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Reading the Brain. How in China Monitor the Emotions of Workers

Brain reading technologies are introduced to detect changes in the emotional states of employees. Production saves money. And they prevent misfortunes.

To distinguish human emotions with the help of AI can be different. Some companies train computer vision for this. Others learn algorithms to recognize the emotional state by the tone of a voice in a telephone conversation. Still others analyze the so-called vegetative signs: pulse, pressure, sweat, temperature.

China in all these parameters ahead of the whole planet. Also goes further. To recognize emotions, they read the brain of the observed (of course, without autopsy). The method is efficient, economical, ergonomic. But how to be with privacy? publishes a translation of the South China Morning Post.

But there is one big difference. Workers wear caps that control their brain waves. Then the data is used by managers to adjust production rates and to reorganize work processes. The company claims that it can improve the overall performance of workers by changing the frequency and duration of interruptions to reduce mental stress.

Hangzhou Zhongheng Electric is just one example of large-scale use of brain monitoring devices to monitor people’s emotions and other mental activities in the workplace. So say scientists and companies that participate in projects supported by the government.

Lightweight wireless sensors are hidden in conventional helmets or shaped headgear. They continuously monitor the user’s brain waves and transmit data to computers. The latter use algorithms of artificial intelligence to detect such acute emotional manifestations as depression, anxiety or fury.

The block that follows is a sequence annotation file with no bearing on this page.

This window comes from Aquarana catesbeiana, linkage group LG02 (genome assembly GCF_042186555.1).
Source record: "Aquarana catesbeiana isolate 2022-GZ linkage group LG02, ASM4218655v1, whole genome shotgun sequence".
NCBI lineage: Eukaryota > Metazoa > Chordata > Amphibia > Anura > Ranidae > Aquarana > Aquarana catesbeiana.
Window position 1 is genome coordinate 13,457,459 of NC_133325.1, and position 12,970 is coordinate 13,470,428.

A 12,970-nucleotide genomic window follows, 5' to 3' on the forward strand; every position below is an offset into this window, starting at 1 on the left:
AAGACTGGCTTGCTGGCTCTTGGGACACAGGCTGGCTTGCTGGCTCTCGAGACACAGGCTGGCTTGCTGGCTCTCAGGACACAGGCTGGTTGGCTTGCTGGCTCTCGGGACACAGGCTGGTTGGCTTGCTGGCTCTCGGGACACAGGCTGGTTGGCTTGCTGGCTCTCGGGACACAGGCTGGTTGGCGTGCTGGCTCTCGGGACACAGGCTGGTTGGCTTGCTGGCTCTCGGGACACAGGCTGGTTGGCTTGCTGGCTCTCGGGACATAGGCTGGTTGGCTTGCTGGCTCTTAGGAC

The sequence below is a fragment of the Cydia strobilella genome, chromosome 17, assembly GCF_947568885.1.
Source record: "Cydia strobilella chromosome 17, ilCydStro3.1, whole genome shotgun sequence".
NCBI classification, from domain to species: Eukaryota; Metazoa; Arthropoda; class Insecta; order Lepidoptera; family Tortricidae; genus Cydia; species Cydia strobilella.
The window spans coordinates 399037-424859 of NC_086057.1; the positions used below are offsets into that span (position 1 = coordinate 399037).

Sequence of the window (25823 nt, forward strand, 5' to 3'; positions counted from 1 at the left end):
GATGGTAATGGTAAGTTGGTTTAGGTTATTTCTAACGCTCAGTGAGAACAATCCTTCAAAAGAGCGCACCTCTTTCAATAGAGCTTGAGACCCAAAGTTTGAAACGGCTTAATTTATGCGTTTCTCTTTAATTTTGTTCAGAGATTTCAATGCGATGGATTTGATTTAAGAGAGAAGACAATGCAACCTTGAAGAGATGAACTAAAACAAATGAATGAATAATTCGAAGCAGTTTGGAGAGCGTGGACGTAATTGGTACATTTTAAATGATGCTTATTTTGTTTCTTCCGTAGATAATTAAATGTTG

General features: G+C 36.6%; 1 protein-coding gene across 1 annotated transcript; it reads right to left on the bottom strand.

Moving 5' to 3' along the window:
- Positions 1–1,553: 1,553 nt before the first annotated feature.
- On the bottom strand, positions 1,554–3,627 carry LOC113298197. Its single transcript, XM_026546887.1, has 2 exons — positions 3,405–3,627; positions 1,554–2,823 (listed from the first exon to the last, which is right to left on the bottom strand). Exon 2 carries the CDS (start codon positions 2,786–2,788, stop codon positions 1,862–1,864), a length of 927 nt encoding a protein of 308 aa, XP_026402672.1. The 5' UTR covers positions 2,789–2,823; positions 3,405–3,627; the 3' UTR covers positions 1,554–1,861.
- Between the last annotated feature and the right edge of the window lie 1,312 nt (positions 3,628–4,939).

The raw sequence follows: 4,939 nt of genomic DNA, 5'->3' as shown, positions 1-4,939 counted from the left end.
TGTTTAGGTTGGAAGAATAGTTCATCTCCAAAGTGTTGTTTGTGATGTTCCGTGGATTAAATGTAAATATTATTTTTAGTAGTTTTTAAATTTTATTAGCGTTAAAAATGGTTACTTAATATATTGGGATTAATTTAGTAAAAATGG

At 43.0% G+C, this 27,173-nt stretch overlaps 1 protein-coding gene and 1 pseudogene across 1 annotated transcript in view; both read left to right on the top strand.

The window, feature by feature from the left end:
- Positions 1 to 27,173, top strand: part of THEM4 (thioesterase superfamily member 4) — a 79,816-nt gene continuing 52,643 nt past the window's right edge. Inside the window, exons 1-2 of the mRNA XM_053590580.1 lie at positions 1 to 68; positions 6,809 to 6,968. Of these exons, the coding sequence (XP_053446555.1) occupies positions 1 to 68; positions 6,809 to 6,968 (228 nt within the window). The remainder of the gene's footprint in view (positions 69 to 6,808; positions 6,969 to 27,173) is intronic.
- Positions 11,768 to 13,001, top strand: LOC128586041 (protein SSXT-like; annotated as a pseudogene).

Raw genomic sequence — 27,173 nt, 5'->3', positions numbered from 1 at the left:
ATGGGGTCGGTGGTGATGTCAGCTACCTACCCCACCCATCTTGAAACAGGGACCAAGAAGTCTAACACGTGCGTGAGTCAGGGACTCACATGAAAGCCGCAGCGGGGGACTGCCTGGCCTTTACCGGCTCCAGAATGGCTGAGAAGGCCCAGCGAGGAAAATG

By Necessity

The technology is widely used all over the world. But China applies it on an unprecedented scale: in factories, public transport, state companies and the military, in order to increase the competitiveness of its manufacturing industry and maintain social stability.

This is also a concern — regulation is necessary so that there are no abuses in the workplace.

The technology is also used in Hangzhou in the state power grid of Zhejiang (State Grid Zhejiang Electric Power). According to Chen Jingzhou, an official who oversees the emotion watch company program, she increased the company&##9;s profit by approximately 2 billion yuan ($ 315 million) from deployment in 2014.

The power company and about 40,000 of its employees manage a power and distribution network for homes and businesses across the province. According to Chen, they were able to provide higher standards for accomplishing the task thanks to the technology of monitoring emotions. However, the official refused to provide more detailed information about the program.

Zhao Binjian, Managing Director of Ningbo Shenyang Logistics, said that the company uses the devices mainly to train new employees. The brain sensors are integrated into virtual reality headsets to simulate various scenarios in the work environment.

“This significantly reduced the number of mistakes made by our employees,” Zhao says. The reason — in the “improved understanding” between employees and the company. Why the technology is used only for trainees, he does not say.

According to the company’s estimates, over the past 2 years, technology has contributed to an increase in revenue of 140 million yuan.

One of the main research centers in China is the Neuro Cap, a central government funded brain observation project at Ningbo University. The program is implemented in more than ten factories and enterprises.

There is No Place for Errors

Jin Jia, associate professor of brain theory and cognitive psychology at Ningbo University Business School, argues that an employee with a high level of emotion in a key position can affect the entire production line. He endangers his own security, as well as the safety of others.

“When the system issues a warning, the manager asks the employee to take a day off or move to a less critical position. Some works require high concentration. There is no room for mistakes,” says Jin.

According to her, initially the workers reacted to the devices with fear and suspicion.